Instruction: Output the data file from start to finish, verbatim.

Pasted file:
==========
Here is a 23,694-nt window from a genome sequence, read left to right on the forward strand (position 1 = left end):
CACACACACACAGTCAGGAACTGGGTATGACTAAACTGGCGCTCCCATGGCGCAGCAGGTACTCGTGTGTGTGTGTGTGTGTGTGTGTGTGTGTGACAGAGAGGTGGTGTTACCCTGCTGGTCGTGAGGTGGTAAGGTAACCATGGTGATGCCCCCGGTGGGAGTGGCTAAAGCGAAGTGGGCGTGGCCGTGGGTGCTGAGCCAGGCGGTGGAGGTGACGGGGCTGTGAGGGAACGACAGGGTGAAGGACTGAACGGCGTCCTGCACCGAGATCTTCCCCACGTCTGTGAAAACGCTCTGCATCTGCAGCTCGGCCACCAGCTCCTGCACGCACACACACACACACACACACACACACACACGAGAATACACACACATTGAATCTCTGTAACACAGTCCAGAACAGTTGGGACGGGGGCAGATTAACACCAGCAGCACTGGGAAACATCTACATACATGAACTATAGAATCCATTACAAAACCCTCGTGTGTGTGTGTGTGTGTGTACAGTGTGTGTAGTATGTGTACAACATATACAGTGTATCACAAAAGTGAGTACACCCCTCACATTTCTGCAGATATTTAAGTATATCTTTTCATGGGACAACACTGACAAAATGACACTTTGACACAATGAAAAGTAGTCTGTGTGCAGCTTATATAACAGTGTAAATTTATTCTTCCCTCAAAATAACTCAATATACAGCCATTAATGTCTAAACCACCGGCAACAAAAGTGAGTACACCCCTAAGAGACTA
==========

Here is a 23,694-nt window from a genome sequence, read left to right on the forward strand (position 1 = left end):
CACACACACACAGTCAGGAACTGGGTATGACTAAACTGGCGCTCCCATGGCGCAGCAGGTACTCGTGTGTGTGTGTGTGTGTGTGTGTGTGTGTGACAGAGAGGTGGTGTTACCCTGCTGGTCGTGAGGTGGTAAGGTAACCATGGTGATGCCCCCGGTGGGAGTGGCTAAAGCGAAGTGGGCGTGGCCGTGGGTGCTGAGCCAGGCGGTGGAGGTGACGGGGCTGTGAGGGAACGACAGGGTGAAGGACTGAACGGCGTCCTGCACCGAGATCTTCCCCACGTCTGTGAAAACGCTCTGCATCTGCAGCTCGGCCACCAGCTCCTGCACGCACACACACACACACACACACACACACACACGAGAATACACACACATTGAATCTCTGTAACACAGTCCAGAACAGTTGGGACGGGGGCAGATTAACACCAGCAGCACTGGGAAACATCTACATACATGAACTATAGAATCCATTACAAAACCCTCGTGTGTGTGTGTGTGTGTGTACAGTGTGTGTAGTATGTGTACAACATATACAGTGTATCACAAAAGTGAGTACACCCCTCACATTTCTGCAGATATTTAAGTATATCTTTTCATGGGACAACACTGACAAAATGACACTTTGACACAATGAAAAGTAGTCTGTGTGCAGCTTATATAACAGTGTAAATTTATTCTTCCCTCAAAATAACTCAATATACAGCCATTAATGTCTAAACCACCGGCAACAAAAGTGAGTACACCCCTAAGAGACTA